What’s Christmas without cookies ? Christmas cookies to share with family, friends, and coworkers—perhaps some cookies for the mailman. I also give cookies to my manicurist. Each of my sons receives a tin of his very own cookies—chocolate chip, no “ingredients” (ingredients are nuts, raisins, coconut or any of those other yucky things that I love so much. When my sons were children, they took containers of cookies to their teachers.
One year, I bought Disney-theme cookie jars and filled them with different kinds of cookies. Along with my sons and their families, one of the cookie jars went to my younger sister and her family, who also live in California. Other cookies are wrapped in baskets or tins—or whatever suitable containers I find (I search for cookie containers throughout the year. Some of our best bargains have been containers bought at Target, after the holidays, for 90% off).
When I got married in 1958, I had one Betty Crocker cookbook and a boxful of recipe pamphlets. That Christmas, General Mills published a small booklet called “Betty Crocker’s Holiday Almanac” – I kept it, and began saving the Christmas recipe sections in my December magazines; Woman’s Day always published a tear-out cookie/candy recipe section—the earliest I have was published in1962. These are in 3-ring binders that have somehow grown to 5 thick binders, just with cookie recipes.
What I had, in 1958, was a start – enough recipes to bake some cookies and a few batches of fudge. When we moved to California in 1961 we had little more than a car-trunk full of clothing and the baby’s bed—but I somehow managed to do some holiday baking.
In 1963 – after moving back to Ohio in March, returning to California in December-We didn’t even have furniture (much less a tree)…but I baked cookies; we invited friends over and everyone sat on the floor drinking coffee and eating Christmas cookies.
From these austere beginnings, my holiday cookie baking grew until it began to reach mammoth proportions. In the mid 60s, a girlfriend and I began making cookie dough in September, and freezing the batches. When we thought we had a goodly amount of cookie dough (I think about ten or twelve batches each) we’d embark on a cookie-baking-marathon. We did our baking late at night at her house, around the corner from me, because her husband worked nights and it was the only time I could get out of the house—when all four of my children were asleep. When we finished, we had filled all of our Tupperware containers and anything else we could find to use for storage. We’d divvy up the cookies, giving burnt ones to our husbands and children to eat and were ready to pack our own cookies into smaller containers for gift-giving.
We were purists, in those days—everything was made from scratch, with real butter and only the best of all ingredients—no imitation vanilla for us! I think there was one frightful year (1975?) when sugar was $5.00 for a 5-lb bag and we had to search for cookie recipes using honey or molasses.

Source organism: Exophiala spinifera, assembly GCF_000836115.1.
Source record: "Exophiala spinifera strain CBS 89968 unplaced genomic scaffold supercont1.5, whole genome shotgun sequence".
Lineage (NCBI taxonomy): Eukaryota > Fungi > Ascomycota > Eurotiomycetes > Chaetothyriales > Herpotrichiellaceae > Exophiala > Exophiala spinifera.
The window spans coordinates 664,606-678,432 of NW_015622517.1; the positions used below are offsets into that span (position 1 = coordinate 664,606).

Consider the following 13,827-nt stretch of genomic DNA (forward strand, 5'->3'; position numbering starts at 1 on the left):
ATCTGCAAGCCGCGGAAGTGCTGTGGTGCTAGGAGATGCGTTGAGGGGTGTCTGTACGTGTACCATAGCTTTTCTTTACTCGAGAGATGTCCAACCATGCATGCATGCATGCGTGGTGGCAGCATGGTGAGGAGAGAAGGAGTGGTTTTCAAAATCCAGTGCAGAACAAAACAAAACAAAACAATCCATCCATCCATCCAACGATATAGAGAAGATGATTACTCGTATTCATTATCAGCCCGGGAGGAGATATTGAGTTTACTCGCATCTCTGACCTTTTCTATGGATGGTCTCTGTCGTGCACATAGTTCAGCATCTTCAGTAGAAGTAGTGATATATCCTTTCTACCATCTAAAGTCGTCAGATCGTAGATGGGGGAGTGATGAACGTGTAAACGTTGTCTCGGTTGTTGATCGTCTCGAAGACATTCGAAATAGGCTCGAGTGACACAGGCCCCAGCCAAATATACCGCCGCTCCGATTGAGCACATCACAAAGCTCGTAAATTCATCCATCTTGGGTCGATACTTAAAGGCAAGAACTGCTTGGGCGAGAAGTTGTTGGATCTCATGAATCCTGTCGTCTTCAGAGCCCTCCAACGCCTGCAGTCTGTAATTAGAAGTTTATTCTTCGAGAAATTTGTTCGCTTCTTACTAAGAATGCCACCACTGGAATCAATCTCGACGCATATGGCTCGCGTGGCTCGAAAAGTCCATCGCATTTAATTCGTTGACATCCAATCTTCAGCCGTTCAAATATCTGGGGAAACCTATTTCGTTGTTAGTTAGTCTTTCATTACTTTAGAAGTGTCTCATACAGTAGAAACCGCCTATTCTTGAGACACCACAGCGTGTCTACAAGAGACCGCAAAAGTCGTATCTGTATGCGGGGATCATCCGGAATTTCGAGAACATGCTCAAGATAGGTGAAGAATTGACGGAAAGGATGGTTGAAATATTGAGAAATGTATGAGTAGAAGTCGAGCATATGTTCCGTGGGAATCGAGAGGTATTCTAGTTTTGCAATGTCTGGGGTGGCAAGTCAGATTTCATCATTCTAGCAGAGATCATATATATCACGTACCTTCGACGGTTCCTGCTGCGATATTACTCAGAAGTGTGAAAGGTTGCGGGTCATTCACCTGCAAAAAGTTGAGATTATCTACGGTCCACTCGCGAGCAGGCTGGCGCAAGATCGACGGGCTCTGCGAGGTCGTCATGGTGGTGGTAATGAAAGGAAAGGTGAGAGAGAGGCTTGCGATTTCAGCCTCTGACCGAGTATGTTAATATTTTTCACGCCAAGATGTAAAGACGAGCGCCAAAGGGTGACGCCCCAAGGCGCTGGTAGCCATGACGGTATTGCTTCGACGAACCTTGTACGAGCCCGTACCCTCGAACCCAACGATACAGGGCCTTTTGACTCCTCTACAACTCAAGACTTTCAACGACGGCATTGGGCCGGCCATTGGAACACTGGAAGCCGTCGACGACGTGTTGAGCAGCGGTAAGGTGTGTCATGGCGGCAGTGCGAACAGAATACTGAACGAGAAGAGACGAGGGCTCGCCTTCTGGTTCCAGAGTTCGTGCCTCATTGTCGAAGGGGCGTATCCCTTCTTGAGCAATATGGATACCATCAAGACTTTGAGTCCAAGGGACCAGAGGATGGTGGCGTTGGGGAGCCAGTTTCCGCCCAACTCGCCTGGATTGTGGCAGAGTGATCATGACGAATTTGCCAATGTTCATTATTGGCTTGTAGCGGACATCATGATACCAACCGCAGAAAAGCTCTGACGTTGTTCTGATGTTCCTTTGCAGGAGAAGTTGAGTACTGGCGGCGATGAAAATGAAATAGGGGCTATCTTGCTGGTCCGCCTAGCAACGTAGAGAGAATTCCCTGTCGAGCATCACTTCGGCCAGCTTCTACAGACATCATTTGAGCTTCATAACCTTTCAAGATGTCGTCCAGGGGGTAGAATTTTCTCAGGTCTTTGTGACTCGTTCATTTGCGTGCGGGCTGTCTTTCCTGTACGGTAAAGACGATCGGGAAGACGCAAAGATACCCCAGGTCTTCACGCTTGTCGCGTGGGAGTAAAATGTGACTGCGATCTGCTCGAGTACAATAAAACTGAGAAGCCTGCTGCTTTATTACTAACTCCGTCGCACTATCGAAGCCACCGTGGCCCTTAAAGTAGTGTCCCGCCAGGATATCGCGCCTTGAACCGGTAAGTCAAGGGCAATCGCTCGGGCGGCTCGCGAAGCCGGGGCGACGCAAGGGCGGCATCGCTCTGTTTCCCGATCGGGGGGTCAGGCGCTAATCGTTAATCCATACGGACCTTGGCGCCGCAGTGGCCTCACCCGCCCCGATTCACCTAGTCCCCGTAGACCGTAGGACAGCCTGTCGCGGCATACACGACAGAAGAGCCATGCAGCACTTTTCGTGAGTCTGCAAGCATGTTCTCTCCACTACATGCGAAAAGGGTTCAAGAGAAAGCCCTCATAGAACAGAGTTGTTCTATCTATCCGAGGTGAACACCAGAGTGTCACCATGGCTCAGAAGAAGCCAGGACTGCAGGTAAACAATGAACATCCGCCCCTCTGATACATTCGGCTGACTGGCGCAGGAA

In the 80s, along came cookie exchanges—frankly, these don’t always work out the way you’d like; someone always shows up with store-bought cookies (“I didn’t have time to bake”) or cookies with burned bottoms that no one wants. In theory or in the women’s magazines, cookie exchanges are always fantastic. Take it from me; it doesn’t always happen.
In the 90s, along came grandchildren and my niece and two nephews, children of my younger sister who herself is young enough to be one of my children (I was 21 when she was born). The arrival of these children opened new vistas for cookie baking. We have baked cookies (children love to make cut-out cookies) which are wildly decorated with sprinkles (children believe that more is better). We also began a new family tradition of having a cookie-and-craft day sometime before Christmas, but also for Valentine’s Day and Easter. I make large cookies for them to decorate and we do some kind of craft project that “goes with” the cookie—for instance, when they decorated big tree-shaped cookies, they also decorated small artificial Christmas trees to take home). This has turned into a big event not only for my grandchildren and my sister’s children, but for my godson, and some of my friends’ children. (The big cookie idea actually has its roots back when my two younger sons were in first and second grades, and I would make enough large cookies—and plenty of frosting—for all the children in their classes to decorate a cookie to take home).
Nowadays, I admit—I’ve learned a lot of short-cuts, such as making cookies from cake mixes. There are entire cookbooks dedicated to teaching you how to bake wonderful tasty cookies from a cake mix! I still search all year long for sales on tins and other containers, for sprinkles and jimmies when they are on sale after a holiday, or for cookie cutters on sale half price after Christmas.
And even though I have retired, former coworkers know they can expect to receive a tin of cookies from me. I also take large containers of cookies to the Claims Department, where I worked. My friend Tina says that whenever she takes some cookies home, her husband asks, “Are these from the cookie lady?” It’s a good title. I think I’ll keep it.
Happy Holidays from my house to yours!